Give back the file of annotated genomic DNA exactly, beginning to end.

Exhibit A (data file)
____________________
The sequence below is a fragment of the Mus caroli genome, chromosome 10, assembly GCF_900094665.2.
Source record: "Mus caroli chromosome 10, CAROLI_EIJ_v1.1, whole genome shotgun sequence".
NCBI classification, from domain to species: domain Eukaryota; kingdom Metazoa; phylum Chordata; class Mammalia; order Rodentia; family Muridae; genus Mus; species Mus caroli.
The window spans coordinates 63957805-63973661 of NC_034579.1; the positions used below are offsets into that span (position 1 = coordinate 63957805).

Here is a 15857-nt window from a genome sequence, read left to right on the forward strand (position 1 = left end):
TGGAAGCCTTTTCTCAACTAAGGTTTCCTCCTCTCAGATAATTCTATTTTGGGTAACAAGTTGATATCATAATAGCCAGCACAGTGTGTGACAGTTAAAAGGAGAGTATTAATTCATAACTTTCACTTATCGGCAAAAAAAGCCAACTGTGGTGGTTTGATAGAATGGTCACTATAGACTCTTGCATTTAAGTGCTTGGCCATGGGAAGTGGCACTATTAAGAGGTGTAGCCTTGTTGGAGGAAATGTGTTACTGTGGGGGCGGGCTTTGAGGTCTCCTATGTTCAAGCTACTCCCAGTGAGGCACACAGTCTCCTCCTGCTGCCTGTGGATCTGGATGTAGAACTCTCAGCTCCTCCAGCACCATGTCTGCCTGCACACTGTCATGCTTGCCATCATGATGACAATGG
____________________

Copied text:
The sequence below is a fragment of the Mus caroli genome, chromosome 10, assembly GCF_900094665.2.
Source record: "Mus caroli chromosome 10, CAROLI_EIJ_v1.1, whole genome shotgun sequence".
NCBI classification, from domain to species: domain Eukaryota; kingdom Metazoa; phylum Chordata; class Mammalia; order Rodentia; family Muridae; genus Mus; species Mus caroli.
The window spans coordinates 63957805-63973661 of NC_034579.1; the positions used below are offsets into that span (position 1 = coordinate 63957805).

Here is a 15857-nt window from a genome sequence, read left to right on the forward strand (position 1 = left end):
TGGAAGCCTTTTCTCAACTAAGGTTTCCTCCTCTCAGATAATTCTATTTTGGGTAACAAGTTGATATCATAATAGCCAGCACAGTGTGTGACAGTTAAAAGGAGAGTATTAATTCATAACTTTCACTTATCGGCAAAAAAAGCCAACTGTGGTGGTTTGATAGAATGGTCACTATAGACTCTTGCATTTAAGTGCTTGGCCATGGGAAGTGGCACTATTAAGAGGTGTAGCCTTGTTGGAGGAAATGTGTTACTGTGGGGGCGGGCTTTGAGGTCTCCTATGTTCAAGCTACTCCCAGTGAGGCACACAGTCTCCTCCTGCTGCCTGTGGATCTGGATGTAGAACTCTCAGCTCCTCCAGCACCATGTCTGCCTGCACACTGTCATGCTTGCCATCATGATGACAATGG